Cameron to double UK drone fleet for fight against ISIS

MQ-9 Reaper drone © wikipedia.org
The UK says it will spend hundreds of millions of pounds on buying new drones to help fight Islamic State. British Prime Minister David Cameron says he wants to double the fleet, as the country prepares to undertake military action in Syria.

PM Cameron wants to buy 20 new drones, known as Protectors, which can be used against Islamic State (IS, formerly known as ISIS/ISIL) militants in Syria and Iraq.

"We have at the moment a drone fleet of 10 Reapers and what we are going to be doing is actually replacing that with twice as many with a new updated piece of equipment - called Protector - which will be more than doubling of our fleet to keep us safe and to give us the intelligence and information and potentially give us the capacity to hit people who are potentially planning to hit us,” he said in an interview with the Daily Telegraph.

The Protector drones are able to stay airborne for much longer than the unmanned Reaper aircraft. They will also make significantly less noise, which will allow them to operate near militant strongholds without being detected.

Amongst their arsenal, the drones will also have high-definition cameras and infrared video, which will allow the drones’ operators to target the location of jihadists who are holed up in buildings.

“What I am clear about is one of the biggest threats we have to respond to is that terrorist threat and that means a lot of things in terms of obviously domestic security and our intelligence services, but it also means making sure that we have the military equipment and resources we need, so seeing an enhancement of our special forces and particularly on the issue of surveillance aircraft,” Cameron told the Daily Telegraph.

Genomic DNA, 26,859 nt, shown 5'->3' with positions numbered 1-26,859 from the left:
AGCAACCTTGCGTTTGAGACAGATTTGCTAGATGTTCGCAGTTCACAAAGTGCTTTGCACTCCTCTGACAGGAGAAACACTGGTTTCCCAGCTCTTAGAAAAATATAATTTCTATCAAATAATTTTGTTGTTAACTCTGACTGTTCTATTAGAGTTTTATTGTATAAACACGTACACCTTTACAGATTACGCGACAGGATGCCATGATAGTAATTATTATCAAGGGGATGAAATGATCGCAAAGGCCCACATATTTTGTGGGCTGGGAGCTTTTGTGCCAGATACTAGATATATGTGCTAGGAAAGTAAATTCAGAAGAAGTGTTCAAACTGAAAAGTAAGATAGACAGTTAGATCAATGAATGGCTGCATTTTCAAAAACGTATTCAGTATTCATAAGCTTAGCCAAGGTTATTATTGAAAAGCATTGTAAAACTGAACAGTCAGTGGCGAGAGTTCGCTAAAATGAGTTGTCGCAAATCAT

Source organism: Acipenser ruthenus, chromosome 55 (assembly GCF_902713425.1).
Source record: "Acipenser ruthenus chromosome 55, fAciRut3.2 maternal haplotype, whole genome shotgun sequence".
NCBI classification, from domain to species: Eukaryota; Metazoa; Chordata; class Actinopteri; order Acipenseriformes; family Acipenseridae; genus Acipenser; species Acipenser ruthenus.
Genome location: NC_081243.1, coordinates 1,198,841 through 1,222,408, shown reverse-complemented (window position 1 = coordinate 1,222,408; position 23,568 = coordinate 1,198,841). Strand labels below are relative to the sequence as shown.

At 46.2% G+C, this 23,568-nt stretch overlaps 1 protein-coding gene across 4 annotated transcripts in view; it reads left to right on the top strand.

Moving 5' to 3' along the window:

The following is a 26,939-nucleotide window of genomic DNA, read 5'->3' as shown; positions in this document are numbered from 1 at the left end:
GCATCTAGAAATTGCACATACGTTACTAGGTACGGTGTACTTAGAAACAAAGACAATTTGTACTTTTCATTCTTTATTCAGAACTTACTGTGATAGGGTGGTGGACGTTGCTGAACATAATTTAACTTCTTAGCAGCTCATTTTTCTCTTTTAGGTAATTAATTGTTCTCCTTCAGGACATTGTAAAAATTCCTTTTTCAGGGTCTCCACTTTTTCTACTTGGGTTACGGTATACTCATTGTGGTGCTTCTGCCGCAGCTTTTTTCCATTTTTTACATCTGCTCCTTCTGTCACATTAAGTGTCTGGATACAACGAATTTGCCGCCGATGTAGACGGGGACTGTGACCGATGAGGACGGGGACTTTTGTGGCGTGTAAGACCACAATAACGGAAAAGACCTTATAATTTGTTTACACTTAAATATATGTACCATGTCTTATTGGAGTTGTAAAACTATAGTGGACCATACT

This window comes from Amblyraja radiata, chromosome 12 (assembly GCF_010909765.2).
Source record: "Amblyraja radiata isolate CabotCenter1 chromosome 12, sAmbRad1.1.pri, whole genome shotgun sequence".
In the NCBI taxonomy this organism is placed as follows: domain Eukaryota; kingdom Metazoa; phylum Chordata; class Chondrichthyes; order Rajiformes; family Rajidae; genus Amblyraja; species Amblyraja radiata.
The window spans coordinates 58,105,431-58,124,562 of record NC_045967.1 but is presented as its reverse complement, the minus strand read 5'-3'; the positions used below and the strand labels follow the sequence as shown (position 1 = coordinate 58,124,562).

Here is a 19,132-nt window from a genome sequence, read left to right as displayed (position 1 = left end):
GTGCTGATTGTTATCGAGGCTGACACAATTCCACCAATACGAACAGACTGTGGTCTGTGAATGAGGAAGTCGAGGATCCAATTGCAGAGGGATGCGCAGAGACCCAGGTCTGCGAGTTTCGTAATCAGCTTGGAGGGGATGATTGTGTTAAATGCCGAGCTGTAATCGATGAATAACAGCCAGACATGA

The British prime minister said he supports extending airstrikes into Syria, but would not push ahead with a vote until he has a consensus in parliament.

Cameron is looking to take advantage of divisions in the Labour Party camp, with new leader Jeremy Corbyn opposed to military action. However, the PM is looking to gain support from opposition MPs who don’t agree with Corbyn’s stance and favor launching military strikes in Syria.

“I think it’s the right thing to do. I think it may well become possible, but you know we will continue doing what we’re doing until it does,” Cameron said, when asked if he believed he could obtain the consensus needed in order to carryout military action.

The prime minister also didn’t rule out future drone strikes targeting British jihadist militants fighting for IS, such as Jihadi John, who is responsible for beheading a number of British hostages.

The announcement by the British PM to “beef up support” for the Special Air Service (SAS) with extra drones comes just days after it was revealed that the UK drone development project would cost much more than initially planned.

The UK had ordered the design and competition of 54 Watchkeeper drones in 2005, at a cost of about £800 million. The final bill 10 years later is expected to be around £1.2 billion ($1.8 billion). A joint investigation by the Bureau of Investigative Journalism and the Guardian found that not only had the project gone significantly over budget, but also only three of the unmanned surveillance aircraft had actually seen active duty.

Colonel Richard Kemp, a former commander of British forces in Afghanistan, told the Guardian on Friday that the Watchkeeper was “just the latest of a string of examples of overdue and overcost defense equipment projects.”

“Only too often in defense procurement, the perfect is the enemy of the good. And there is no point striving for perfection if it arrives too late to actually do the job,” he added.